It doesn't sound like your requirements for randomness are very strict, but I thought I'd contribute some more thoughts for anyone who may benefit from them.

You're basically asking for a pseudorandom binary sequence, and the most popular one I know of is the maximum length sequence. This uses a register of n bits along with a linear feedback shift register to define a periodic series of 1's and 0's that has a perfectly flat frequency spectrum. At least it is perfectly flat within certain bounds, determined by the sequence's period (2^n-1 bits).

What does that mean? Basically it means that the sequence is guaranteed to be maximally random across all shifts (and therefore frequencies) if its full length is used. When compared to an equal length sequence of numbers generated from a random number generator, it will contain MORE randomness per length than your typical randomly generated sequence.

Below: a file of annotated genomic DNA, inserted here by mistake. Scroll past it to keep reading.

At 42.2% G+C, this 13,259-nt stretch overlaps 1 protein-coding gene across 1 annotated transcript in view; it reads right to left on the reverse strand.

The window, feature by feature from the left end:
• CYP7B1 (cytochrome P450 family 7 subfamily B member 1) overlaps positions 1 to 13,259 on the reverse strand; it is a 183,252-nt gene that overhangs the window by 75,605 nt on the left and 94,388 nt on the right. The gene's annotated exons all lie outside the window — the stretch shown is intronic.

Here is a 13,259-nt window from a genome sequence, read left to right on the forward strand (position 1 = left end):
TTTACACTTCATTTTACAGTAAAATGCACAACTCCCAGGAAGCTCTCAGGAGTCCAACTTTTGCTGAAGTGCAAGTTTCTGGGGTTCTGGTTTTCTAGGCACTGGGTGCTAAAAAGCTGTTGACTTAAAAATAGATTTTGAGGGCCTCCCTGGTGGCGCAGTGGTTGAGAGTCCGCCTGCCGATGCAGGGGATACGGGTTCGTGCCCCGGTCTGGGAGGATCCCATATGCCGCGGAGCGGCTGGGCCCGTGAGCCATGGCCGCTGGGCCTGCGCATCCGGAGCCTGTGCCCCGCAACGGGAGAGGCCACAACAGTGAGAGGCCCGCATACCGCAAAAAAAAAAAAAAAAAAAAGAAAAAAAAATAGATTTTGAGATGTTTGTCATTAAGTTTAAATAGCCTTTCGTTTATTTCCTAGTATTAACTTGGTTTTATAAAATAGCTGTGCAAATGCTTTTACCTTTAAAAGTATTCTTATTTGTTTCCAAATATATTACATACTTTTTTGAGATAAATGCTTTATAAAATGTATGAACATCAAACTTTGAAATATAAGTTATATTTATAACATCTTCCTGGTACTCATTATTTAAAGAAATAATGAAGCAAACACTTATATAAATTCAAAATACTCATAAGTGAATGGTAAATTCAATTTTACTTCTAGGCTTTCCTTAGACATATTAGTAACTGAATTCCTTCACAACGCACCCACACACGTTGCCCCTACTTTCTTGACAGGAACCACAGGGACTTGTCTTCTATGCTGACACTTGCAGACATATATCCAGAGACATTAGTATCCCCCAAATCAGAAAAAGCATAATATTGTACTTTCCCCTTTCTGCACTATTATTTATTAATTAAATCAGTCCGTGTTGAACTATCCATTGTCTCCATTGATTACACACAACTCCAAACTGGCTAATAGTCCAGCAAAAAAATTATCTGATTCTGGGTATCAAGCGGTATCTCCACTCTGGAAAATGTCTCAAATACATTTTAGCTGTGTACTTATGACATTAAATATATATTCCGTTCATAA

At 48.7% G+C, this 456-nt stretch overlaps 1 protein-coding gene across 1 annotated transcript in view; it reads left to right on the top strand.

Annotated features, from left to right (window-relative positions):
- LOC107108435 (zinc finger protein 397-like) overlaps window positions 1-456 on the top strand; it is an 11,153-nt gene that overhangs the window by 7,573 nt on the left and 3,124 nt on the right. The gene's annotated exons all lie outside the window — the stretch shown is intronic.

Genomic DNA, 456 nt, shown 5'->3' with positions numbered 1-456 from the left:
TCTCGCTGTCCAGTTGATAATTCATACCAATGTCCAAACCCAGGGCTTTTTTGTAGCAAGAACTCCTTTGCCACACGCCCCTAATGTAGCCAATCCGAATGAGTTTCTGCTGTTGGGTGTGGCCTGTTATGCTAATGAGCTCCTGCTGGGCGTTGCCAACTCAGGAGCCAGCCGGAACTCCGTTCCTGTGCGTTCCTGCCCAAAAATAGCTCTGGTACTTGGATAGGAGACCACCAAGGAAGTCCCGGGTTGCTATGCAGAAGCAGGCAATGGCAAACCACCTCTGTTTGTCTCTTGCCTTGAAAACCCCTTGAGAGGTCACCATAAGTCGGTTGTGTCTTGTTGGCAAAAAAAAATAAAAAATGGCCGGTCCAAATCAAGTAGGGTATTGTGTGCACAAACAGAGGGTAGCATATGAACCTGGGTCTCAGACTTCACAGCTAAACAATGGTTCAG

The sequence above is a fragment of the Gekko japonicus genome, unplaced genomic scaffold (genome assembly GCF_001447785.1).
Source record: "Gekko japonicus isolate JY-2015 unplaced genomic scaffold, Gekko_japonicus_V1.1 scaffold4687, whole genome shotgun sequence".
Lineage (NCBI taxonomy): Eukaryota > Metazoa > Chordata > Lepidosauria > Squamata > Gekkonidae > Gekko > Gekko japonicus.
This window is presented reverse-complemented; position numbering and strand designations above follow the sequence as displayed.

It is for this reason that it is used to determine impulse functions in white noise analysis of systems, especially when experiment time is valuable and higher order cross effects are less important. Because the sequence is random relative to all shifts of itself, its auto-correlation is a perfect delta function (aside from qualifiers indicated above) so the stimulus does not contaminate the cross correlation between stimulus and response.

I don't really know what your application for this matrix is, but if it simply needs to "appear" random then this would do that very effectively. In terms of being balanced, 1's vs 0's, the sequence is guaranteed to have exactly one more 1 than 0. Therefore if you're trying to create a grid of 2^n, you would be guaranteed to get the correct result by tacking a 0 onto the end.

So an m-sequence is more random than anything you'll generate using a random number generator and it has a defined number of 0's and 1's. However, it doesn't allow for unqualified generation of 2d matrices of arbitrary size - only those where the total number of elements in the grid is a power of 2.

neareven split is more probable, however... – oldrinb Sep 2 '12 at 1:18